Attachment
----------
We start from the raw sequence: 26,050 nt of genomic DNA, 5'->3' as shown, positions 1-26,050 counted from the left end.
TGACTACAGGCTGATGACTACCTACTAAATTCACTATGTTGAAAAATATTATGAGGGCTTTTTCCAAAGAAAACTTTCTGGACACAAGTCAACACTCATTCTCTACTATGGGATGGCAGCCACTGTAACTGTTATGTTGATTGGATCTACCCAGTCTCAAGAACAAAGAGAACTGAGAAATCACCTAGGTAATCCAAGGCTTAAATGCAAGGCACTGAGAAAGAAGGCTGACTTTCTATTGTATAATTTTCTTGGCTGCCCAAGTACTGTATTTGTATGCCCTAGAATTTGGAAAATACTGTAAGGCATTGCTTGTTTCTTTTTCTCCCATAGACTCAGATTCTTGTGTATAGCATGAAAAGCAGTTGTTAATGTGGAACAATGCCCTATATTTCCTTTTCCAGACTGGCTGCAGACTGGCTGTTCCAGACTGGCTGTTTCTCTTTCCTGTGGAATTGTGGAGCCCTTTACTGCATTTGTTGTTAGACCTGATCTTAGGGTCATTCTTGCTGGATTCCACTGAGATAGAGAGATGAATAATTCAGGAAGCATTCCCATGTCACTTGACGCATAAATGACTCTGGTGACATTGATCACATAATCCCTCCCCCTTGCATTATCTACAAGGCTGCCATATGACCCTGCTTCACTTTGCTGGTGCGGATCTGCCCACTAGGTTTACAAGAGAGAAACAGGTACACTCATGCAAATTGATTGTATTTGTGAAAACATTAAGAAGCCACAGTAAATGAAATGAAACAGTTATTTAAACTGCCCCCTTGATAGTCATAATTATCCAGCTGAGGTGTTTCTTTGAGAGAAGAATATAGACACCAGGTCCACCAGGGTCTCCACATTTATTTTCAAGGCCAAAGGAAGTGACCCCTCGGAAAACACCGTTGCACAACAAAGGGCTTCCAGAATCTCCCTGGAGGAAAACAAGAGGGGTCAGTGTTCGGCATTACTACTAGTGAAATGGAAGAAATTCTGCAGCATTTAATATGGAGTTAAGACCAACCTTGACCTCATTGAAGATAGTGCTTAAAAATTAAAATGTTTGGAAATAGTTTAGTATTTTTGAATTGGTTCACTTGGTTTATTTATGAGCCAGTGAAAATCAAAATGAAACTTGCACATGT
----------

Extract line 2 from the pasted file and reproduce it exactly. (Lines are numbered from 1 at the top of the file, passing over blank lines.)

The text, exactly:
TGACTACAGGCTGATGACTACCTACTAAATTCACTATGTTGAAAAATATTATGAGGGCTTTTTCCAAAGAAAACTTTCTGGACACAAGTCAACACTCATTCTCTACTATGGGATGGCAGCCACTGTAACTGTTATGTTGATTGGATCTACCCAGTCTCAAGAACAAAGAGAACTGAGAAATCACCTAGGTAATCCAAGGCTTAAATGCAAGGCACTGAGAAAGAAGGCTGACTTTCTATTGTATAATTTTCTTGGCTGCCCAAGTACTGTATTTGTATGCCCTAGAATTTGGAAAATACTGTAAGGCATTGCTTGTTTCTTTTTCTCCCATAGACTCAGATTCTTGTGTATAGCATGAAAAGCAGTTGTTAATGTGGAACAATGCCCTATATTTCCTTTTCCAGACTGGCTGCAGACTGGCTGTTCCAGACTGGCTGTTTCTCTTTCCTGTGGAATTGTGGAGCCCTTTACTGCATTTGTTGTTAGACCTGATCTTAGGGTCATTCTTGCTGGATTCCACTGAGATAGAGAGATGAATAATTCAGGAAGCATTCCCATGTCACTTGACGCATAAATGACTCTGGTGACATTGATCACATAATCCCTCCCCCTTGCATTATCTACAAGGCTGCCATATGACCCTGCTTCACTTTGCTGGTGCGGATCTGCCCACTAGGTTTACAAGAGAGAAACAGGTACACTCATGCAAATTGATTGTATTTGTGAAAACATTAAGAAGCCACAGTAAATGAAATGAAACAGTTATTTAAACTGCCCCCTTGATAGTCATAATTATCCAGCTGAGGTGTTTCTTTGAGAGAAGAATATAGACACCAGGTCCACCAGGGTCTCCACATTTATTTTCAAGGCCAAAGGAAGTGACCCCTCGGAAAACACCGTTGCACAACAAAGGGCTTCCAGAATCTCCCTGGAGGAAAACAAGAGGGGTCAGTGTTCGGCATTACTACTAGTGAAATGGAAGAAATTCTGCAGCATTTAATATGGAGTTAAGACCAACCTTGACCTCATTGAAGATAGTGCTTAAAAATTAAAATGTTTGGAAATAGTTTAGTATTTTTGAATTGGTTCACTTGGTTTATTTATGAGCCAGTGAAAATCAAAATGAAACTTGCACATGT